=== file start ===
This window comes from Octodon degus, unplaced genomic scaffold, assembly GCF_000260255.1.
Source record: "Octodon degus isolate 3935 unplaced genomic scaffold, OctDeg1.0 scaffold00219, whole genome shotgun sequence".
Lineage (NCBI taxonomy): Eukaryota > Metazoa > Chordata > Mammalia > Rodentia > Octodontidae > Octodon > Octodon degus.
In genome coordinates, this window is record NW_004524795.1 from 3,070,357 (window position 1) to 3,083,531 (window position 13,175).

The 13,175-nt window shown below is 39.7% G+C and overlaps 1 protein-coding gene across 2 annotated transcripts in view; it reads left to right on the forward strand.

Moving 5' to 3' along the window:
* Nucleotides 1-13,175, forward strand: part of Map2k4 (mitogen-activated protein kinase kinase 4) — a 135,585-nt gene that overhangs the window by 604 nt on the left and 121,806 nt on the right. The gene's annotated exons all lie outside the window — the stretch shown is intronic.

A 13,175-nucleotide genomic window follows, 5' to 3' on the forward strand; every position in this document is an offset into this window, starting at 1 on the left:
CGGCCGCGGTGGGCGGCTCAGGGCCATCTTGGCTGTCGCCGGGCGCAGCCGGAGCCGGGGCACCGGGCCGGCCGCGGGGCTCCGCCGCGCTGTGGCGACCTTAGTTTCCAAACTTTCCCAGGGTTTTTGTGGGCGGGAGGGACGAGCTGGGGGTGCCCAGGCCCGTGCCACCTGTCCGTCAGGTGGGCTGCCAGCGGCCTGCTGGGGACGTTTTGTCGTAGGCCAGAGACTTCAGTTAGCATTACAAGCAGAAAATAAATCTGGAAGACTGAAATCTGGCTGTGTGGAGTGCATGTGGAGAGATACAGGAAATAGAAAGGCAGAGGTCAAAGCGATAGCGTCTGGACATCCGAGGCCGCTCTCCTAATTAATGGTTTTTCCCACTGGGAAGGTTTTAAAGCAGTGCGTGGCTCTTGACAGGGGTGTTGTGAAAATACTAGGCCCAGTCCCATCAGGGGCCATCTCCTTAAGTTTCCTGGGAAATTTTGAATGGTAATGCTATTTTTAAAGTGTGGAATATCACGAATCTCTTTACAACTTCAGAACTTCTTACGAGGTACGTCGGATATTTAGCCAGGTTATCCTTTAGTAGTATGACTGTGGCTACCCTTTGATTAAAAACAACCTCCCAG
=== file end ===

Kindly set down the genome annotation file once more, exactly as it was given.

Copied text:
This window comes from Octodon degus, unplaced genomic scaffold, assembly GCF_000260255.1.
Source record: "Octodon degus isolate 3935 unplaced genomic scaffold, OctDeg1.0 scaffold00219, whole genome shotgun sequence".
Lineage (NCBI taxonomy): Eukaryota > Metazoa > Chordata > Mammalia > Rodentia > Octodontidae > Octodon > Octodon degus.
In genome coordinates, this window is record NW_004524795.1 from 3,070,357 (window position 1) to 3,083,531 (window position 13,175).

The 13,175-nt window shown below is 39.7% G+C and overlaps 1 protein-coding gene across 2 annotated transcripts in view; it reads left to right on the forward strand.

Moving 5' to 3' along the window:
* Nucleotides 1-13,175, forward strand: part of Map2k4 (mitogen-activated protein kinase kinase 4) — a 135,585-nt gene that overhangs the window by 604 nt on the left and 121,806 nt on the right. The gene's annotated exons all lie outside the window — the stretch shown is intronic.

A 13,175-nucleotide genomic window follows, 5' to 3' on the forward strand; every position in this document is an offset into this window, starting at 1 on the left:
CGGCCGCGGTGGGCGGCTCAGGGCCATCTTGGCTGTCGCCGGGCGCAGCCGGAGCCGGGGCACCGGGCCGGCCGCGGGGCTCCGCCGCGCTGTGGCGACCTTAGTTTCCAAACTTTCCCAGGGTTTTTGTGGGCGGGAGGGACGAGCTGGGGGTGCCCAGGCCCGTGCCACCTGTCCGTCAGGTGGGCTGCCAGCGGCCTGCTGGGGACGTTTTGTCGTAGGCCAGAGACTTCAGTTAGCATTACAAGCAGAAAATAAATCTGGAAGACTGAAATCTGGCTGTGTGGAGTGCATGTGGAGAGATACAGGAAATAGAAAGGCAGAGGTCAAAGCGATAGCGTCTGGACATCCGAGGCCGCTCTCCTAATTAATGGTTTTTCCCACTGGGAAGGTTTTAAAGCAGTGCGTGGCTCTTGACAGGGGTGTTGTGAAAATACTAGGCCCAGTCCCATCAGGGGCCATCTCCTTAAGTTTCCTGGGAAATTTTGAATGGTAATGCTATTTTTAAAGTGTGGAATATCACGAATCTCTTTACAACTTCAGAACTTCTTACGAGGTACGTCGGATATTTAGCCAGGTTATCCTTTAGTAGTATGACTGTGGCTACCCTTTGATTAAAAACAACCTCCCAG